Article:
As the world resumes regular service in even the most challenged of commercial corners, we’ve looked across the globe to the businesses that have thrived this past year. Meet the people who have used optimism, creativity and sheer entrepreneurial savvy to get ahead.
There is little that 57-year-old seaplane captain Lasse Rungholm enjoys more than takeoff at sunrise from Copenhagen’s harbour. Sporting a black suit with golden epaulettes, he flies the 16-seat Canadian Twin Otter for 45 minutes above Denmark’s winding coastline before landing in its second city, Aarhus. “Flying is my time off,” he says.
When not in the air, Rungholm is busy handling a 20-strong staff of captains, co-pilots and ground crew who make up Nordic Seaplanes, the company he co-founded in 2016. As northern Europe’s only seaplane operator, the airline offers daily commuter flights between Denmark’s two largest cities. And it’s expanding.
Since its launch, Nordic Seaplanes has experienced steady growth, operating nearly full flights and offering sold-out sightseeing tours over the summer months. Though the pandemic hit the industry hard, the company recently put dkk200,000 (€27,000) into renovating its Aarhus terminal-cum-lounge, where passengers can enjoy coffee and snacks before boarding. On top of that, Rungholm and his team invested in a second dkk30m (€4m) seaplane in a bid to double the daily service and introduce routes to neighbouring Sweden. “We’ve been busy,” he says with pride.
“I knew I didn’t want to fly regular jets, so I found out exactly what to pursue”
Rungholm’s venture into seaplanes was all about following his passions. A trained pilot and lawyer, he had spent more than a decade at a law firm in Aarhus before rediscovering his calling on a family trip to the Caribbean. “I knew I didn’t want to fly regular jets,” he says. “So I found out exactly what to pursue.”
He relocated to the Maldives after learning that it was home to the world’s largest seaplane fleet, with more than 60 aircraft across the archipelago. There he met the operator’s founder Lars Erik Nielsen, a fellow Dane, who had been in the business for decades. Six years later, the two set out to introduce seaplanes to the Danish market. “It has always been a problem getting from here to Copenhagen,” says Rungholm (pictured) in the Aarhus lounge. “So we knew from the start that we’d have a reliable customer base.” The alternatives are a three-hour train journey or jet services that take over two hours. Boarding a Nordic Seaplanes service is free from security checks and requires passengers to check in just 10 minutes before departure, a short ride from either city centre.
“We’ve come up with ideas to differentiate ourselves from ordinary airlines,” adds Rungholm. Wine tasting is on offer every Friday and hybrid Audis and electric bikes are available outside each terminal, free to loyal customers. What’s more, low-altitude flying (an average of 900 metres) allows full-strength mobile connectivity throughout the flight.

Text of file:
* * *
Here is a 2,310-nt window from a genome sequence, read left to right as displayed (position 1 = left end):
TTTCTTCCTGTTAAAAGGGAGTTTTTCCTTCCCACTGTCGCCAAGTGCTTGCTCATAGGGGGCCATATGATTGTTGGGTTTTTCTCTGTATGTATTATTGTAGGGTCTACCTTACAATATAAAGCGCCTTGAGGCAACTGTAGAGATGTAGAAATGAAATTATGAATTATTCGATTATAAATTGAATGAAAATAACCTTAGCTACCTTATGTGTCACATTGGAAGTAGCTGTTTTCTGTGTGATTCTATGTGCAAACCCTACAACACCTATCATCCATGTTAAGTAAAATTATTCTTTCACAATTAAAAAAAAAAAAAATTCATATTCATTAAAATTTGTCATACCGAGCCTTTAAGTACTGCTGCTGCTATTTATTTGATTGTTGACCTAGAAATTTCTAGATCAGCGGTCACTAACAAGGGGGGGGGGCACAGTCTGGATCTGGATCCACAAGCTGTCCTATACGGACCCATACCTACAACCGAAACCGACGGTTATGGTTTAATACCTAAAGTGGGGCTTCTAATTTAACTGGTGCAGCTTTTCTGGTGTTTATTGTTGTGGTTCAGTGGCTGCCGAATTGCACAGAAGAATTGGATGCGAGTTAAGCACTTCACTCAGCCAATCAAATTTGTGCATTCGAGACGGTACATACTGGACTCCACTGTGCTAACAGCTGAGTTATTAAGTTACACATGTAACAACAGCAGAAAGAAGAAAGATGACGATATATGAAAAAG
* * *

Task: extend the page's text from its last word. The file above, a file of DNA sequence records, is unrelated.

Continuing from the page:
Rungholm is thrilled to be back in the air after months of reduced services. His advice to those seeking to break into the industry? Be well-informed on the regulations. “It can be a tough business,” he says. “But flying is beautiful.”
The aviation industry is far from dead but those breaking into it will have to be savvy and find a niche. Do your research and keep your cool – you’ll be flying in the face of the doomsayers in no time.
During these “strange and unprecedented times”, we’re tired of the same old schtick from companies. There are a million and one coronavirus-era copywriting clichés that we will be more than happy to see the back of when the “new normal” gets back to good old-fashioned normal. Here are three to avoid like the plague.
Said by technology firms that have only emphasised the inadequacy of connections in the “virtual world”; we hope this slogan stays firmly in the past. As for the future, let’s do things face to face.
Our offices are Covid-secure
To those brands that broadcast that they’re wiping down their desks, some advice: stop. A clean workplace isn’t a bragging point, it should be standard practice.
Because we care
Oh wait – you don’t care and neither do we. Stop pretending that your sales tactics are from the kindness of your hollow corporate hearts and maybe we’ll start listening.
A side-effect of retail’s shift online is that all those packages need innovative delivery solutions from postal services more used to bringing you letters and cards. Finland’s state-owned Posti wants to be at the forefront of this changing postal landscape. Its Box by Posti service in downtown Helsinki is a radical rethink of what the post office should be in the 21st century.
Designed by Finnish studio Fyra in co-operation with creative consultancy Motley, Box by Posti offers parcel lockers, spaces where customers can open packages and dispose of the cardboard, and a fitting room in which to try on clothes orders. Moreover, the space is being made available for emerging online retailers who need a temporary physical showroom in a prime location.
The company has opened more than 2,000 lockers across Finland and launched a smartphone app that has more than a million users – one in every five Finns